In one of its final acts of the October 2016 term, the Supreme Court of the United States recently agreed to hear a New Jersey challenge to the constitutionality of the Professional and Amateur Sports Protection Act (“PAPSA”), a federal statute banning states from authorizing and regulating gambling on sporting events.[1]

As we reported earlier this year, legislators in numerous states have introduced legislation aiming to legalize and regulate sports wagering. Thus far, sports wagering legalization efforts by various states have been blocked by federal courts on the basis that PAPSA prevents states from taking such actions. Most notably, the United States Court of Appeals for the Third Circuit held in an en banc decision that a New Jersey statute seeking to legalize sports wagering was preempted by PAPSA and that PAPSA was a constitutionally valid exercise of congressional power.

The Supreme Court’s decision to grant review was issued at the end of the October 2016 term because the Court gave the then-incoming Trump administration an opportunity to file an amicus brief expressing its views on whether the Court should take up the matter. The Trump administration took the position that the Court should not grant review to the Third Circuit’s en banc decision. Despite waiting for the Trump administration’s views, the Court disagreed with the Trump administration’s position and granted review of PAPSA to determine whether the statute’s language prohibiting states from authorizing sports wagering exceeds the constitutional power of the federal government, which is constrained by the Tenth Amendment. The key legal battleground in this case will be the Court’s interpretation of PAPSA under the controlling precedent of New York v. United States, a 1992 decision which held that “the Federal Government may not compel the States to enact or administer a federal regulatory program.” 505 U.S. 144, 188.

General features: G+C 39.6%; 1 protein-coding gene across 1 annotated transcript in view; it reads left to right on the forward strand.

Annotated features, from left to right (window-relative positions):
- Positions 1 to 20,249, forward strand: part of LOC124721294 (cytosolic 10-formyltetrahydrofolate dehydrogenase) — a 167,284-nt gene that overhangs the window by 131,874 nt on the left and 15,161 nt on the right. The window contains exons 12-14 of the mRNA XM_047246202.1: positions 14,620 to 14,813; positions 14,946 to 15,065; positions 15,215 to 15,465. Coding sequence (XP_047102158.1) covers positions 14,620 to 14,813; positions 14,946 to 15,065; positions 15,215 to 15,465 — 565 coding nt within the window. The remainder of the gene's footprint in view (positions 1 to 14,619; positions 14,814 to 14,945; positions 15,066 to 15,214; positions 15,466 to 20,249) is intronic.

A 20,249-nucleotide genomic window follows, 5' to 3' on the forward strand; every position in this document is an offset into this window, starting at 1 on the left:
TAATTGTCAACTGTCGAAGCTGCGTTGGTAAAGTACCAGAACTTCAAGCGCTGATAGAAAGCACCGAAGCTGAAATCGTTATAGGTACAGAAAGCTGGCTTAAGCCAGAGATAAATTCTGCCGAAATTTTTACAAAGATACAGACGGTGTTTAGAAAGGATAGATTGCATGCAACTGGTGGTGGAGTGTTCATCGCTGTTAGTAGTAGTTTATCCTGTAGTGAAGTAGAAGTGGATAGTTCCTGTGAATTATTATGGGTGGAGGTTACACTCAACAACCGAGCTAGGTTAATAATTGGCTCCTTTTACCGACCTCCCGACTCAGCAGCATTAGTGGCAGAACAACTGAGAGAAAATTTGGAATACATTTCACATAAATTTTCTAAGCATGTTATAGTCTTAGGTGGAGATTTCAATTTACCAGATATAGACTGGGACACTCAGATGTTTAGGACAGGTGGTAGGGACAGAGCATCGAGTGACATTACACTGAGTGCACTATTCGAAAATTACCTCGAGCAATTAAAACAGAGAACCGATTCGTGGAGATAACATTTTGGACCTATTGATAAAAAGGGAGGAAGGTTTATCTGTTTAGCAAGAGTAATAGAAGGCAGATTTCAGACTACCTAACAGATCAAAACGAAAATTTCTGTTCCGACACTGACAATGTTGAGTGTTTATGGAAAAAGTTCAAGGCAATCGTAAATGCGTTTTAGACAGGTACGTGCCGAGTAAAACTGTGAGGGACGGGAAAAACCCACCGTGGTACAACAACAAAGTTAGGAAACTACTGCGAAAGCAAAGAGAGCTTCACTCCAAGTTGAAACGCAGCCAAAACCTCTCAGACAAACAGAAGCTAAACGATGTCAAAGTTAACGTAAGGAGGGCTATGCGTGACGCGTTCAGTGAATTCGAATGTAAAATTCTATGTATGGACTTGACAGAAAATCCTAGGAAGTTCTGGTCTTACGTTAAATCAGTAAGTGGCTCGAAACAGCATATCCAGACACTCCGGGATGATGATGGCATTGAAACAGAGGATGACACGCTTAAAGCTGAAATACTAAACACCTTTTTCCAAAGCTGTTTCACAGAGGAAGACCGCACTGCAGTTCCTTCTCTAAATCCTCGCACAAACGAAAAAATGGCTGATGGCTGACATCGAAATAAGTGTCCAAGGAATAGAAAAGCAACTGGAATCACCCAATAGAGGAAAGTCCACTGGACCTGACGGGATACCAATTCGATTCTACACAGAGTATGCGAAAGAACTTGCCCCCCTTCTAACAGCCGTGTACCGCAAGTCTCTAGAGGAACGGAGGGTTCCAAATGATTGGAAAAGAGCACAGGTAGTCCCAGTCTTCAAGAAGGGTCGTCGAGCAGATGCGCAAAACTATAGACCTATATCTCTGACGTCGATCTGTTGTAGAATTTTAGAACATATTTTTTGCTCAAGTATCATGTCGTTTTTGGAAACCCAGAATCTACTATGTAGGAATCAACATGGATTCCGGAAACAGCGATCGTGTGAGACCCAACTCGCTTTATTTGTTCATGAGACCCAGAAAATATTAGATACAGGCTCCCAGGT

Takeaway: Advertisers will need to watch this case closely. Should PAPSA be struck down, there will be new opportunities for states to legalize sports wagering, creating an entirely new competitive advertising market in the gaming industry.

[1] Nevada and certain other states are exempt from the PAPSA prohibition because they allowed legal sports wagering before PAPSA was enacted.